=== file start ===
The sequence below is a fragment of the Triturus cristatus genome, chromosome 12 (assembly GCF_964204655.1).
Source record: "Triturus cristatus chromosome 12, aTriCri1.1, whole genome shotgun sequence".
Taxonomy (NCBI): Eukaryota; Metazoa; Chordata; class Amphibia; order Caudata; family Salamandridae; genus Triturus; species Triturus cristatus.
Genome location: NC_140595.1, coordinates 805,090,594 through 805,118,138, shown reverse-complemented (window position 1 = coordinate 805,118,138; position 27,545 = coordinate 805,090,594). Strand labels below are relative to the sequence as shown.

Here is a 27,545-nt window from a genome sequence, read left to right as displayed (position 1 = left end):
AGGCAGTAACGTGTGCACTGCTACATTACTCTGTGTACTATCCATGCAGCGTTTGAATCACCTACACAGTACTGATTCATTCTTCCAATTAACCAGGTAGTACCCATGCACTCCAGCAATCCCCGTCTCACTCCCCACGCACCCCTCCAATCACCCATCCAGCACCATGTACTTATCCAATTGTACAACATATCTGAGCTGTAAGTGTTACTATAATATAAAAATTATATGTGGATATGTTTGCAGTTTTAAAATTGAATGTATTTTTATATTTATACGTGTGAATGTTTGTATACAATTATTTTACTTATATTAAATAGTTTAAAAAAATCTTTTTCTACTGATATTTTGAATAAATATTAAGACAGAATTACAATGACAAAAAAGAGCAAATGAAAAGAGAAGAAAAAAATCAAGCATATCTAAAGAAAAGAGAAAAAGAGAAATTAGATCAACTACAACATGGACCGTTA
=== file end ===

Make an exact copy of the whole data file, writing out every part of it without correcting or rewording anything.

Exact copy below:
The sequence below is a fragment of the Triturus cristatus genome, chromosome 12 (assembly GCF_964204655.1).
Source record: "Triturus cristatus chromosome 12, aTriCri1.1, whole genome shotgun sequence".
Taxonomy (NCBI): Eukaryota; Metazoa; Chordata; class Amphibia; order Caudata; family Salamandridae; genus Triturus; species Triturus cristatus.
Genome location: NC_140595.1, coordinates 805,090,594 through 805,118,138, shown reverse-complemented (window position 1 = coordinate 805,118,138; position 27,545 = coordinate 805,090,594). Strand labels below are relative to the sequence as shown.

Here is a 27,545-nt window from a genome sequence, read left to right as displayed (position 1 = left end):
AGGCAGTAACGTGTGCACTGCTACATTACTCTGTGTACTATCCATGCAGCGTTTGAATCACCTACACAGTACTGATTCATTCTTCCAATTAACCAGGTAGTACCCATGCACTCCAGCAATCCCCGTCTCACTCCCCACGCACCCCTCCAATCACCCATCCAGCACCATGTACTTATCCAATTGTACAACATATCTGAGCTGTAAGTGTTACTATAATATAAAAATTATATGTGGATATGTTTGCAGTTTTAAAATTGAATGTATTTTTATATTTATACGTGTGAATGTTTGTATACAATTATTTTACTTATATTAAATAGTTTAAAAAAATCTTTTTCTACTGATATTTTGAATAAATATTAAGACAGAATTACAATGACAAAAAAGAGCAAATGAAAAGAGAAGAAAAAAATCAAGCATATCTAAAGAAAAGAGAAAAAGAGAAATTAGATCAACTACAACATGGACCGTTA